Don't worry about being a bother to doctors. When the topic is broached they tend to take it very seriously. Depression is a whole lot more serious than the sniffles and GP's see hundreds of people a month for that. haha.

    Also, don't worry about what to say. That seems to be a common source of anxiety about it. Thinking how to communicate your whole entire story of depression, it feels overwhelming. The thing is, your doctor will guide you through all of that one question at a time. Once they understand that you're talking about depression, and perhaps mood disorders in general, they will take over the conversation. You just have to answer as honestly as you can manage.

    The procedure is straightforward: they may send you for blood tests to rule out physical explanations for your problems, they may ask some other stuff about family medical history, then they'll tackle the depression specific questions that MisterBGone described. You may not be diagnosed immediately. That depends on whether you feel you would benefit from a referral to a psychiatrist/psychologist. They may ask you if you would like to start taking medication right away. That's up to you. It can be a short process or a long one depending on your symptoms; whether we're talking about depression alone or extra stuff on top of it.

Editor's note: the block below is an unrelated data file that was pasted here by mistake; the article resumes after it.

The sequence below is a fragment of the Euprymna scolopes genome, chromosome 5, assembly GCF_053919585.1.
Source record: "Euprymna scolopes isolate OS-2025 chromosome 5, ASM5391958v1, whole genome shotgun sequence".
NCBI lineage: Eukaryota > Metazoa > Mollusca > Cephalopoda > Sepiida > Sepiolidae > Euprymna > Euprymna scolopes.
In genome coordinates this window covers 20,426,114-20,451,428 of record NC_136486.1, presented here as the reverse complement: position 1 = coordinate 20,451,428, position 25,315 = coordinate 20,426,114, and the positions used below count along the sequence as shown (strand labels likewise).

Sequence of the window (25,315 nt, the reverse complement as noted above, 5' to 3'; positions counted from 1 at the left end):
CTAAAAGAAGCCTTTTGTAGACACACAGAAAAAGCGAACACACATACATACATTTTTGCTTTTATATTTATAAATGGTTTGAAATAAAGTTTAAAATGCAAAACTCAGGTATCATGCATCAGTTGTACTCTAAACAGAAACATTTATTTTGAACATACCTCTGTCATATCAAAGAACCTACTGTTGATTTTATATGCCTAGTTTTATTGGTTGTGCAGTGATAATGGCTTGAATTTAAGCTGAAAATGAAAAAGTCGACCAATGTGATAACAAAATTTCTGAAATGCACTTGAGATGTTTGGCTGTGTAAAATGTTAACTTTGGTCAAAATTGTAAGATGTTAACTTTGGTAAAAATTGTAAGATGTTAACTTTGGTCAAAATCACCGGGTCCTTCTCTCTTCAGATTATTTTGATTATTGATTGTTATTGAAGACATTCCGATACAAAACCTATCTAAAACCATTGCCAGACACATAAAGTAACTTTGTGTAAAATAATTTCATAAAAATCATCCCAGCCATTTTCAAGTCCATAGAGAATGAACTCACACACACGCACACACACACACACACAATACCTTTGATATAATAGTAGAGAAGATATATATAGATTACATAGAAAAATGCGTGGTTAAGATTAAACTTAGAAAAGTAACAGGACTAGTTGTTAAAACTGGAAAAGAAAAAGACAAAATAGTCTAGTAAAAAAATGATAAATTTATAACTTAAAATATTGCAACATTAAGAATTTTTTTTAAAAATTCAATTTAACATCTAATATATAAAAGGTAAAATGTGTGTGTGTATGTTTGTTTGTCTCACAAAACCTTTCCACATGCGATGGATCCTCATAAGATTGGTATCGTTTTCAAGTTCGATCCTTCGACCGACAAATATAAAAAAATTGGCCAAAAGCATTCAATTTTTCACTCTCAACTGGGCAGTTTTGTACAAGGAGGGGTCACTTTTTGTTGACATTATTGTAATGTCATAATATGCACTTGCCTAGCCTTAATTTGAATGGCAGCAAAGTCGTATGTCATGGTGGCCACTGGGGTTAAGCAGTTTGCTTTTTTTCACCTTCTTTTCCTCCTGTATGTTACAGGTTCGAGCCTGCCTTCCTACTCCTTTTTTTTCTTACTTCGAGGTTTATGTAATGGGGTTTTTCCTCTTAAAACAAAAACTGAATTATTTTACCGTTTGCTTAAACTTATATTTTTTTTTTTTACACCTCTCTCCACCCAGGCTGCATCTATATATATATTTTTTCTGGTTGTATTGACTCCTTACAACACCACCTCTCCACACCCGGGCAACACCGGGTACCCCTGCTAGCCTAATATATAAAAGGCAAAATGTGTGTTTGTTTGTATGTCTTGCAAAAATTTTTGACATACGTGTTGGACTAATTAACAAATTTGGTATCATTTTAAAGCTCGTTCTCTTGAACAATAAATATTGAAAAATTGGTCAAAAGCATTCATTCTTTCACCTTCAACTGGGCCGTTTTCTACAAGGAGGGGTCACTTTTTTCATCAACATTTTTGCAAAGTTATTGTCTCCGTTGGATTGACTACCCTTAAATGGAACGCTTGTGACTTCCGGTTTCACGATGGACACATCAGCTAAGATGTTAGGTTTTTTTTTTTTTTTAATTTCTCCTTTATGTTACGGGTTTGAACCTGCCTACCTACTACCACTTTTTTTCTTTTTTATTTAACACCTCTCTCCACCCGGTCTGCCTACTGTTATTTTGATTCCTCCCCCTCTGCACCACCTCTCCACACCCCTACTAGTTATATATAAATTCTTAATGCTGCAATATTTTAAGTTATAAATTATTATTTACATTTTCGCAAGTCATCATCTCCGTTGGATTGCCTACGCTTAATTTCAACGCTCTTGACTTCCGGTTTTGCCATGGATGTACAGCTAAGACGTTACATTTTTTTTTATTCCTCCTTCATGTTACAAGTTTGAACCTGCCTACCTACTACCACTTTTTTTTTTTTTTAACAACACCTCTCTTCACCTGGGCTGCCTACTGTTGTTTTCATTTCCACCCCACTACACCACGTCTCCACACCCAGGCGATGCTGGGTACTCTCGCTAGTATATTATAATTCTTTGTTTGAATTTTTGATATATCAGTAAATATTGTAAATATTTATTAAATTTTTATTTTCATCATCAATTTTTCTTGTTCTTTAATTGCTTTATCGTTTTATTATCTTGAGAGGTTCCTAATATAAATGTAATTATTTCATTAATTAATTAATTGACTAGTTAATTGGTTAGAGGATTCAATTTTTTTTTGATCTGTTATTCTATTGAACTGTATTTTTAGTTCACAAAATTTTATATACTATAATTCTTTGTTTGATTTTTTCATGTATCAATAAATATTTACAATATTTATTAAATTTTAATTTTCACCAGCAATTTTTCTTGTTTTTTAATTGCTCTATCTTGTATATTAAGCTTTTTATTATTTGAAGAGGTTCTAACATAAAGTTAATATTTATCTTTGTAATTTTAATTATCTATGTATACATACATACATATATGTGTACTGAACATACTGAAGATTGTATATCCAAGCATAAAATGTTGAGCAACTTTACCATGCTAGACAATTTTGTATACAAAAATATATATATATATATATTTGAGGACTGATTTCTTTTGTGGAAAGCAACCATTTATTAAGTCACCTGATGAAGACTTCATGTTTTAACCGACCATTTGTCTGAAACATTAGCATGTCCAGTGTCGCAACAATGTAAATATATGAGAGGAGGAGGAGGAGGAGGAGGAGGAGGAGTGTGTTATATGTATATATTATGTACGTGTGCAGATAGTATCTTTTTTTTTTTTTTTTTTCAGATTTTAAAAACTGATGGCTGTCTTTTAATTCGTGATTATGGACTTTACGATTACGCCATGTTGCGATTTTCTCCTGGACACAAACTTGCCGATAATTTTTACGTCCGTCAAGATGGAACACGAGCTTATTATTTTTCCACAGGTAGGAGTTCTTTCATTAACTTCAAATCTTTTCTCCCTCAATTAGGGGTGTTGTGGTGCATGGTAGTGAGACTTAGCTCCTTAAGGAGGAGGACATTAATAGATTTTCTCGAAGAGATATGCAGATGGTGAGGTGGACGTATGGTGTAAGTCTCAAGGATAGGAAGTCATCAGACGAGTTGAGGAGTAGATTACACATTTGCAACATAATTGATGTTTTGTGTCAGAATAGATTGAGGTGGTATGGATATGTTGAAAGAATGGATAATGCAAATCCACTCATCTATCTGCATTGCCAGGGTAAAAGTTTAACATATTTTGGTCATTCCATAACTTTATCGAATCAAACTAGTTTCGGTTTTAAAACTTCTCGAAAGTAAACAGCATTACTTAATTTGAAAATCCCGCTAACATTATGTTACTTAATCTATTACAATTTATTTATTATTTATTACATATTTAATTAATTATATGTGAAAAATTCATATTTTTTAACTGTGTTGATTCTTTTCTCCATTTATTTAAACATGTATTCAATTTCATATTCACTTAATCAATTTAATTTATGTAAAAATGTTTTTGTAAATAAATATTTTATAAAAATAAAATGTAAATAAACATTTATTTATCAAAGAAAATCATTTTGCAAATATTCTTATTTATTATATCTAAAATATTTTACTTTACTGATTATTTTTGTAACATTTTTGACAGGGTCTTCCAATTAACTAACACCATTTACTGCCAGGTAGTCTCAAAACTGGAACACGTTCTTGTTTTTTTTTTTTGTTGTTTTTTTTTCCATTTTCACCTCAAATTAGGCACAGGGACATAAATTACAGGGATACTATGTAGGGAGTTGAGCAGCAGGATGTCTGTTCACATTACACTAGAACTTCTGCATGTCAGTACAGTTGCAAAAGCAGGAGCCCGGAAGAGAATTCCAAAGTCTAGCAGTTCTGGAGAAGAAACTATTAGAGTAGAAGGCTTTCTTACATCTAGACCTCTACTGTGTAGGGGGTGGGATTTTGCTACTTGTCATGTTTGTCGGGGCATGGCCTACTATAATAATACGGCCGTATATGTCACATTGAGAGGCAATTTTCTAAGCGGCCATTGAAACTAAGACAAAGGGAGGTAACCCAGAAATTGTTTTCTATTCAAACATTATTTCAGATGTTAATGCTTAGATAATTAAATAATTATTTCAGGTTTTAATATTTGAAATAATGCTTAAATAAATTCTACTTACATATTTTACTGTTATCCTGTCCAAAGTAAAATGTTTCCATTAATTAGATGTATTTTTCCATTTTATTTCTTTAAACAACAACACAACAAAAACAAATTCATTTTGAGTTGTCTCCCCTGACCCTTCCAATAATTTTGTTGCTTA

6. xoCherie

    xoCherie Well-Known Member

    Thanks guys. It helped slightly. I'll hopefully ask my friend that I'm hanging out with tonight...I mainly don't know how to broach the subject in general, I'd feel weird going in and after they ask "how are you?" just replying "oh you know, suicidal..." :/ I don't know how to...open into the topic.
     
  7. MisterBGone

    MisterBGone Well-Known Member